“Vive L’Amour” – Long live irony [MOVIE REVIEW]
“Vive L’Amour,” the 1994 Venice Film Festival Golden Lion winner directed by Tsai Ming-liang, is a puzzle within a puzzle. Clearly inspired by the early French New Wave films of Michelangelo Antonioni, it is a film about everything and nothing at all. Darkly funny and deadly serious, the seemingly disparate lives of three people intertwine in a vacant apartment in Taipei.
Beautiful May Lin has an enviable career as a real estate agent. She’s successful, independent, and bored of everything and everybody. Slumming the seamier side of the city at night, she trolls the clothing knock-off markets where she spots Ah-Jung. In a cat and mouse chase, where she alternates between prey and captor, she lures him to a vacant apartment under her control.
Neither is aware that Hsiao-kang is secretly squatting there. Suicidal, he had been staying there as he contemplated how he might do away with himself. Slitting his wrist in the pristine bathroom with a Swiss army knife did little other than make a mess he had to clean. Like May Lin, there is a void in his life. He sells vaults for cremation urns and is clearly less enamored of the job than his older colleagues. A young crypt salesman is the embodiment of a contradiction in terms.
When May Lin leaves her secret sex sanctuary after a night of what may or may not have been a satisfactory encounter, Ah-Jung decides to stay. Finally a semi-permanent abode to go along with his semi-permanent existence. Ah-Jung’s needs are minimal and he’s happy that way. Avoiding arrest for selling black market goods is the only concern of this handsome, dissolute young man.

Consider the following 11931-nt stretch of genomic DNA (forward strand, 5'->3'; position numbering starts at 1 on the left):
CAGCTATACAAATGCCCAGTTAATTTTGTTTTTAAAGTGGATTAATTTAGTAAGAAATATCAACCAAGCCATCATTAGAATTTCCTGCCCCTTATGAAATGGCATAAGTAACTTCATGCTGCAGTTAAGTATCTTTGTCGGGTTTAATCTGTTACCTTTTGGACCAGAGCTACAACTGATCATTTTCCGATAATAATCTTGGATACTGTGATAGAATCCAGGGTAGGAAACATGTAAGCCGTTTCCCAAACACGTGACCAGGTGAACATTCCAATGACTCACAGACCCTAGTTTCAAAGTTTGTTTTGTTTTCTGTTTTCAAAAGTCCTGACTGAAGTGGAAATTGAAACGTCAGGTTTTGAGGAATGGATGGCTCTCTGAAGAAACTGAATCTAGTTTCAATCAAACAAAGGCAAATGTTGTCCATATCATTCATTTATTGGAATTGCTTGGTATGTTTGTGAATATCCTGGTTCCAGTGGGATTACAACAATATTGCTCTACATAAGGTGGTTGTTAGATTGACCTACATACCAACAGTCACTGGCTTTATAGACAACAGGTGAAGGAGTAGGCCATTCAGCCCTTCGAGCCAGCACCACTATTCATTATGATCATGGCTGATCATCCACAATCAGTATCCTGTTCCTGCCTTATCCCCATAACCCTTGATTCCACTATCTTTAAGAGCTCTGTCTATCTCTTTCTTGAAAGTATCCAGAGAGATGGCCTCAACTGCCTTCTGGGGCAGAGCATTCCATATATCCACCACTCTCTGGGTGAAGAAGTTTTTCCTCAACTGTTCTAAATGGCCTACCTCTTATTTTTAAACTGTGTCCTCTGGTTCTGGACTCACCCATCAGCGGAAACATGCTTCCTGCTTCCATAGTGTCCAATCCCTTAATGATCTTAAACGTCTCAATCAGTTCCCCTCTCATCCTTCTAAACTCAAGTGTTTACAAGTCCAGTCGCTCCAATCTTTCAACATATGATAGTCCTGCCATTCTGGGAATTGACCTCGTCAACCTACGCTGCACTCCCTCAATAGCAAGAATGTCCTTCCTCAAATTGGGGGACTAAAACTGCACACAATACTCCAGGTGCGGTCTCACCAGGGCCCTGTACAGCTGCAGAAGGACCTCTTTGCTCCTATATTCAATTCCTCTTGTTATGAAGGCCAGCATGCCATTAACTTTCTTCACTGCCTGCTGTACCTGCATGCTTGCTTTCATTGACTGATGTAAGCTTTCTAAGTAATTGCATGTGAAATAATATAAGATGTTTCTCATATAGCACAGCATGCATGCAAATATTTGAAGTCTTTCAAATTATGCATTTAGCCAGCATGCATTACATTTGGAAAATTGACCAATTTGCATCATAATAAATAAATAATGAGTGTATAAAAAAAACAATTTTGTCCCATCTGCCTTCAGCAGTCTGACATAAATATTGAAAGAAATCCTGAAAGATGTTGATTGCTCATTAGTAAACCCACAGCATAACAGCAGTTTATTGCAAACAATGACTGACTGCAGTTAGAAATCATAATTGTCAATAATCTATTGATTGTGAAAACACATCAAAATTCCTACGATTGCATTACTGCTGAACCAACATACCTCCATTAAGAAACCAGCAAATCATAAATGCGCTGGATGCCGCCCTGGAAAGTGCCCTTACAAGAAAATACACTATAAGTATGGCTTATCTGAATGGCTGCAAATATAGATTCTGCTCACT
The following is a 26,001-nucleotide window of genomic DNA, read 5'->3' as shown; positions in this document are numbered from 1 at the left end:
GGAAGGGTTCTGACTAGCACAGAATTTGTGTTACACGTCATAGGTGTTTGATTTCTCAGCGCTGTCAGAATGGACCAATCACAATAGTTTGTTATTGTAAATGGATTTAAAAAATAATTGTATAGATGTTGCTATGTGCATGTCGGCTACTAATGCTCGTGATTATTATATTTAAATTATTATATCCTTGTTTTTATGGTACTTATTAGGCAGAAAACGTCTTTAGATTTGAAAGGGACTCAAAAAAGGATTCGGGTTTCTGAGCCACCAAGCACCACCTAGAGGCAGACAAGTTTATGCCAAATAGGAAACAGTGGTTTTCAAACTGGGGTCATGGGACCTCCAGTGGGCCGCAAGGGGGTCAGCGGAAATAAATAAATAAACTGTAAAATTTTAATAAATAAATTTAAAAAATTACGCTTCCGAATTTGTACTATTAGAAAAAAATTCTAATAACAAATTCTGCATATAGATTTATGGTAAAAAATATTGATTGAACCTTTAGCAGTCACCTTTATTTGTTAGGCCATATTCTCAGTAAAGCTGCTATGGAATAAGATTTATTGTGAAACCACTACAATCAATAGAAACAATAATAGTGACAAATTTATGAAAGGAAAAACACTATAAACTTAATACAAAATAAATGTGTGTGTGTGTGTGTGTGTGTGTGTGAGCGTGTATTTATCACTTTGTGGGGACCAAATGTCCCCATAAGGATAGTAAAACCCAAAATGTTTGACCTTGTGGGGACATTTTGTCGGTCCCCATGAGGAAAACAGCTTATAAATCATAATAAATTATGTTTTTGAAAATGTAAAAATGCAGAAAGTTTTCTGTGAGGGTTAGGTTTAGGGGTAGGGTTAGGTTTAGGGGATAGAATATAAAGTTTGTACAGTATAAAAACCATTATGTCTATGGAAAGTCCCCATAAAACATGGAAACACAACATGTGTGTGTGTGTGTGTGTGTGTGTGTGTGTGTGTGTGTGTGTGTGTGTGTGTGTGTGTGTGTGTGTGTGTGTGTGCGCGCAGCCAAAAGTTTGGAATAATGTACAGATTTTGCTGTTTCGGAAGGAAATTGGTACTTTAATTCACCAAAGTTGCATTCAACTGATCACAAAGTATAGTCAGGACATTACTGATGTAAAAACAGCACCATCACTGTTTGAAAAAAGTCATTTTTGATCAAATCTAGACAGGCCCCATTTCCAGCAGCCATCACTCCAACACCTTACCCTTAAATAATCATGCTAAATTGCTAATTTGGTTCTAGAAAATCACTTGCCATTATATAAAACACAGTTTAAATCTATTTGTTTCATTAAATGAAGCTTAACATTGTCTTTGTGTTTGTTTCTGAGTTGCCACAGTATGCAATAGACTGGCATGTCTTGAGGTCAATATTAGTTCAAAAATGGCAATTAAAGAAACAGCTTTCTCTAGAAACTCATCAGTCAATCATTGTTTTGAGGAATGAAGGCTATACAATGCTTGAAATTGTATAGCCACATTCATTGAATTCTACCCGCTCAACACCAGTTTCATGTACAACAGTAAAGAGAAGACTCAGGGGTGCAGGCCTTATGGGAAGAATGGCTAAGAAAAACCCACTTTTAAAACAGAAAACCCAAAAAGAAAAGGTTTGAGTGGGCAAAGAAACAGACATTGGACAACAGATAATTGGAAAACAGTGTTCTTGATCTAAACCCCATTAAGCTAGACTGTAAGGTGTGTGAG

One evening, Ah-Jung discovers Hsiao-kang in the apartment. In this case the circle of life becomes a triangle. The apartment and his friendship with Ah-Jung has triggered a release and a sexual awakening in Hsiao-kang. The two men bond with the unknowing May Lin in the middle of a “she likes him and he likes him and the him likes himself.”
Nothing and everything happen in the course of this film. We follow director Tsai Ming-liang on this seemingly aimless voyage of several days in the pointless lives of these three characters. Not quite as existential a trip as Antonioni’s “Last Year at Marienbad” or “La Notte,” it’s mesmerizing nonetheless. And funny, too. Not laugh out loud funny, but you’ll find yourself smiling and not really know why.
Ah-Jung, a hedonist at heart, takes pleasure in getting away with the little things that make up his life. There are no grander goals. Just the thought of poor Hsiao-kang selling funeral vaults and discovering his female side heightens the underlying absurdity of investigating these three lives of differing levels of angst. Make that two lives because there seems to be very little depth, angst, or need in the life of the Ah-Jung. It is May Lin who anchors the story with the depth of her despair in her mere existence. She is the classic Antonioni heroine whose unhappiness is as deep as her pockets.
May Lin is played elegantly by Yang Kuei-mei who wears her hopelessness like a set of pearls tightening around her neck. Chen Chao-jung as Ah-Jung uses his casual posture and leisurely gait to fully convey the louche nature of his character. And finally, Lee Kang-sheng (Hsiao-kang), who went on to star in many of Tsai Ming-liang’s next films, wields his sad eyes and slumped shoulders to underpin his sadness and longing.
“Vive l’Amour” is being released in a new 2K restoration that brightens the colors and heightens the contrast. No matter the reason, see this film and enjoy trying to discover the solution to this Rubik’s cube of intertwining emotions.
In Mandarin with English subtitles.
Opening Friday April 1 at the Laemmle Monica.